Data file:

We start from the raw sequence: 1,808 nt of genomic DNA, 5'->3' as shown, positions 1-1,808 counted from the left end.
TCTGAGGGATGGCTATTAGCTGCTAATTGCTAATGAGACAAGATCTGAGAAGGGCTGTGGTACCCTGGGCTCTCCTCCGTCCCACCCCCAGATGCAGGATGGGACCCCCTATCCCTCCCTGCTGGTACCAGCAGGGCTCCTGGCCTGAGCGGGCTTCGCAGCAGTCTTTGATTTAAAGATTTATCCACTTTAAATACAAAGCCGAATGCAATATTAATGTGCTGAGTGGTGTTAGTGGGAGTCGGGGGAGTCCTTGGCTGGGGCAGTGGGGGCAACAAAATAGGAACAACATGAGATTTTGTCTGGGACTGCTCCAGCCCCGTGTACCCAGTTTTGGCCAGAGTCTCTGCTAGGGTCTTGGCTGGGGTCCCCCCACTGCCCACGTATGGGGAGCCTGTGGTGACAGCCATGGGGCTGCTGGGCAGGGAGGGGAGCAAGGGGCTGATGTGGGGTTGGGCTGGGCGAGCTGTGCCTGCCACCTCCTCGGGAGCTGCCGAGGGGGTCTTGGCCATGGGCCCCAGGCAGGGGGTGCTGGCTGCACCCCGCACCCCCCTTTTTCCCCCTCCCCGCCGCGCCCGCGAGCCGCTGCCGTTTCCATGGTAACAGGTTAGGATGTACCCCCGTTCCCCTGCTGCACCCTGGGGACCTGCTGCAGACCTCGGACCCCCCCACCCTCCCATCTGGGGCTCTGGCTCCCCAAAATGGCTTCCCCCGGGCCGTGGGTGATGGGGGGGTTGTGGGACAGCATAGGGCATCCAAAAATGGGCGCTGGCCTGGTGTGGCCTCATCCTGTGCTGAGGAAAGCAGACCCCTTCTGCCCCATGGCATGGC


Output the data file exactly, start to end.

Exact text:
We start from the raw sequence: 1,808 nt of genomic DNA, 5'->3' as shown, positions 1-1,808 counted from the left end.
TCTGAGGGATGGCTATTAGCTGCTAATTGCTAATGAGACAAGATCTGAGAAGGGCTGTGGTACCCTGGGCTCTCCTCCGTCCCACCCCCAGATGCAGGATGGGACCCCCTATCCCTCCCTGCTGGTACCAGCAGGGCTCCTGGCCTGAGCGGGCTTCGCAGCAGTCTTTGATTTAAAGATTTATCCACTTTAAATACAAAGCCGAATGCAATATTAATGTGCTGAGTGGTGTTAGTGGGAGTCGGGGGAGTCCTTGGCTGGGGCAGTGGGGGCAACAAAATAGGAACAACATGAGATTTTGTCTGGGACTGCTCCAGCCCCGTGTACCCAGTTTTGGCCAGAGTCTCTGCTAGGGTCTTGGCTGGGGTCCCCCCACTGCCCACGTATGGGGAGCCTGTGGTGACAGCCATGGGGCTGCTGGGCAGGGAGGGGAGCAAGGGGCTGATGTGGGGTTGGGCTGGGCGAGCTGTGCCTGCCACCTCCTCGGGAGCTGCCGAGGGGGTCTTGGCCATGGGCCCCAGGCAGGGGGTGCTGGCTGCACCCCGCACCCCCCTTTTTCCCCCTCCCCGCCGCGCCCGCGAGCCGCTGCCGTTTCCATGGTAACAGGTTAGGATGTACCCCCGTTCCCCTGCTGCACCCTGGGGACCTGCTGCAGACCTCGGACCCCCCCACCCTCCCATCTGGGGCTCTGGCTCCCCAAAATGGCTTCCCCCGGGCCGTGGGTGATGGGGGGGTTGTGGGACAGCATAGGGCATCCAAAAATGGGCGCTGGCCTGGTGTGGCCTCATCCTGTGCTGAGGAAAGCAGACCCCTTCTGCCCCATGGCATGGC